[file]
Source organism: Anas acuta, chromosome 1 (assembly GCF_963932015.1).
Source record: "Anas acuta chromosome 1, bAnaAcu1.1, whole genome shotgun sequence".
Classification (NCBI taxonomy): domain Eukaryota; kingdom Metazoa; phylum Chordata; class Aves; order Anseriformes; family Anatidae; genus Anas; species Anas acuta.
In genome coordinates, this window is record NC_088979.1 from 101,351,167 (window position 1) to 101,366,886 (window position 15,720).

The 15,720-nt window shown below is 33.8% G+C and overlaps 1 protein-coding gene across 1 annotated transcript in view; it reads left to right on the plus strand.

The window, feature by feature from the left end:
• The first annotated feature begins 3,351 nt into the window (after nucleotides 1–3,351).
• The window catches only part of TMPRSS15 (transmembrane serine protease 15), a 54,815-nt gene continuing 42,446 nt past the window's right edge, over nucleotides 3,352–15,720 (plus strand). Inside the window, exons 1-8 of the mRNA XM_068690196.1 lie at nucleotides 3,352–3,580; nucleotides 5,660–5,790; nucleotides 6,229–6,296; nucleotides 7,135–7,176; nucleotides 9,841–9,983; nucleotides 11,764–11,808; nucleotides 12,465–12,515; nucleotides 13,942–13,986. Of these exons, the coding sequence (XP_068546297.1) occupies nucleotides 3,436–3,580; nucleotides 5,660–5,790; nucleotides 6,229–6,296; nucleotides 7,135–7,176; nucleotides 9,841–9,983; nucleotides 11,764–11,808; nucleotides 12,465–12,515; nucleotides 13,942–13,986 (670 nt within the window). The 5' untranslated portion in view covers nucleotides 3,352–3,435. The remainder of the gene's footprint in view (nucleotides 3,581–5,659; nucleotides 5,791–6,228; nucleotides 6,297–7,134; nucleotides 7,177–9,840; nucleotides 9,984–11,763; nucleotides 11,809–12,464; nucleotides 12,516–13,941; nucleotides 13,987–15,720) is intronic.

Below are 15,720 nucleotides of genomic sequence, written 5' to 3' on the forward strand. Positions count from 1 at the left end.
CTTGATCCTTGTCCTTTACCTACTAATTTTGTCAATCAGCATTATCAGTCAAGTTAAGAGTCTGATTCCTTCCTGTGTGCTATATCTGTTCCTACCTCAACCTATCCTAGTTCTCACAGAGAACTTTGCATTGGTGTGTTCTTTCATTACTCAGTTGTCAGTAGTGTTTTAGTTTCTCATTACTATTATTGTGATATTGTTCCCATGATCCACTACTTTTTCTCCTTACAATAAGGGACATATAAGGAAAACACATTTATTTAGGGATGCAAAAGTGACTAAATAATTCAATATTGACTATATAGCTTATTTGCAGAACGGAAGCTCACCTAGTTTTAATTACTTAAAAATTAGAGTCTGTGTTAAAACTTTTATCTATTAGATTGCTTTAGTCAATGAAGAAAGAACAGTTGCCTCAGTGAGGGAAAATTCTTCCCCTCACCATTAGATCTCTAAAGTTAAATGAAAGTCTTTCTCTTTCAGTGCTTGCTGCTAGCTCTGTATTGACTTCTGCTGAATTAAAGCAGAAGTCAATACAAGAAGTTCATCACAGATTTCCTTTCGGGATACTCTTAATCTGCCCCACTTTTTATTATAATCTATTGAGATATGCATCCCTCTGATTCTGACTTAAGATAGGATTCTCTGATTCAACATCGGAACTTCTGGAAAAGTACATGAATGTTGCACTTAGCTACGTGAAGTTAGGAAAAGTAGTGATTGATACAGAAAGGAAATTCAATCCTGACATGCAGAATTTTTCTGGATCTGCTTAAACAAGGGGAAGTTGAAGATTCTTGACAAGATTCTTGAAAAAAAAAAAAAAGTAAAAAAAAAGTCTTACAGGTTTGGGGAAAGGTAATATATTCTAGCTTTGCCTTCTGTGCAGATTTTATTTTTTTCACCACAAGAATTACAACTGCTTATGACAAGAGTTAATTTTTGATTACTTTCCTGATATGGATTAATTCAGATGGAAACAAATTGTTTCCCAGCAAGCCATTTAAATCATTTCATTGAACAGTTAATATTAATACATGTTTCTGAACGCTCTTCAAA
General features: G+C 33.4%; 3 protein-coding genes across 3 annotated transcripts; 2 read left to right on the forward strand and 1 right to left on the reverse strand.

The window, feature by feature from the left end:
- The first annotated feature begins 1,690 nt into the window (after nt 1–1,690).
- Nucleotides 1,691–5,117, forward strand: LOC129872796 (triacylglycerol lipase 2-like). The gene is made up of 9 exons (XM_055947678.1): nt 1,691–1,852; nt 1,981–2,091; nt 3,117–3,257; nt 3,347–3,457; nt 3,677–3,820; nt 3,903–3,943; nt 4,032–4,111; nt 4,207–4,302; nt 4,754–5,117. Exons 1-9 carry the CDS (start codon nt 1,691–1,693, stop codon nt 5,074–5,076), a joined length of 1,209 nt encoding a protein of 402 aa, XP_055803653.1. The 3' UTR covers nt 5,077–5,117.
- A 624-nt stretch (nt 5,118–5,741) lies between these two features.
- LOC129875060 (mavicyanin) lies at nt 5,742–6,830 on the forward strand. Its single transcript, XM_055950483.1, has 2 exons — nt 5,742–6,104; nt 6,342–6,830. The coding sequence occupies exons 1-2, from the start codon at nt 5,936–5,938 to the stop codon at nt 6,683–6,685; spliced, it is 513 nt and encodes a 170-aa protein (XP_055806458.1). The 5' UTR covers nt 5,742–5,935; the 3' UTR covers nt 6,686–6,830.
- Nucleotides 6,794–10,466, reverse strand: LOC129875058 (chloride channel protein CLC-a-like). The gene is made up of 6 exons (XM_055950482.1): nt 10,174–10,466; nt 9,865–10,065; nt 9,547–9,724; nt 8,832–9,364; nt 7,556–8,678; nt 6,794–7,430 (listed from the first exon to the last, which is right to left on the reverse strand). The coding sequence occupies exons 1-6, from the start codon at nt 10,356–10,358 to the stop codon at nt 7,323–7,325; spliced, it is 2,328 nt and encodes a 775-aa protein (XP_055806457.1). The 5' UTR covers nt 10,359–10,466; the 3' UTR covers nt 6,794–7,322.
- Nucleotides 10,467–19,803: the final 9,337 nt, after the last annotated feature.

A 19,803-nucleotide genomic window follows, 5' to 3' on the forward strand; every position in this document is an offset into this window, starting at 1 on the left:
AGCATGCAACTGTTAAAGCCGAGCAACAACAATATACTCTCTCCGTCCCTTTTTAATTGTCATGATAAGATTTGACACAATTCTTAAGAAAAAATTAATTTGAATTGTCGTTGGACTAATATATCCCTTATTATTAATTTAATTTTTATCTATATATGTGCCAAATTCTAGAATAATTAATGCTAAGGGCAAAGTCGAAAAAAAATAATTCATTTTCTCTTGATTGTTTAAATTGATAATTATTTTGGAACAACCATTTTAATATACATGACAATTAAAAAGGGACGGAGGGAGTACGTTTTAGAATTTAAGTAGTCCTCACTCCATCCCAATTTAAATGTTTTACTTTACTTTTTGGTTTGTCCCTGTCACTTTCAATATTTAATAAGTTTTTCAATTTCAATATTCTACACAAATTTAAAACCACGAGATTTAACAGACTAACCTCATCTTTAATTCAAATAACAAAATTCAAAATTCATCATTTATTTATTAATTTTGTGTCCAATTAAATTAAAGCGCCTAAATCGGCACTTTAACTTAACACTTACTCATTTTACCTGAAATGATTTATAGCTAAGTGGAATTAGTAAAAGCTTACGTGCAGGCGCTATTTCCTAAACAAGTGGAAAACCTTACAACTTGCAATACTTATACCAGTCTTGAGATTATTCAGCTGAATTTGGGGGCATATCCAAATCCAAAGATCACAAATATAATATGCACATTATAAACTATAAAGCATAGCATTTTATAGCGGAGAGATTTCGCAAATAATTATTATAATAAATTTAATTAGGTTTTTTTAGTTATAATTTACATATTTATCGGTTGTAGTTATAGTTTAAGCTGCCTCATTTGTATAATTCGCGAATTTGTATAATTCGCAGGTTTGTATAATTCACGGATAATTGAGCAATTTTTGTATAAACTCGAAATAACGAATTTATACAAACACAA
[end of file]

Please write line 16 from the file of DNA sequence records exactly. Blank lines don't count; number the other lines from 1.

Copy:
- LOC129875060 (mavicyanin) lies at nt 5,742–6,830 on the forward strand. Its single transcript, XM_055950483.1, has 2 exons — nt 5,742–6,104; nt 6,342–6,830. The coding sequence occupies exons 1-2, from the start codon at nt 5,936–5,938 to the stop codon at nt 6,683–6,685; spliced, it is 513 nt and encodes a 170-aa protein (XP_055806458.1). The 5' UTR covers nt 5,742–5,935; the 3' UTR covers nt 6,686–6,830.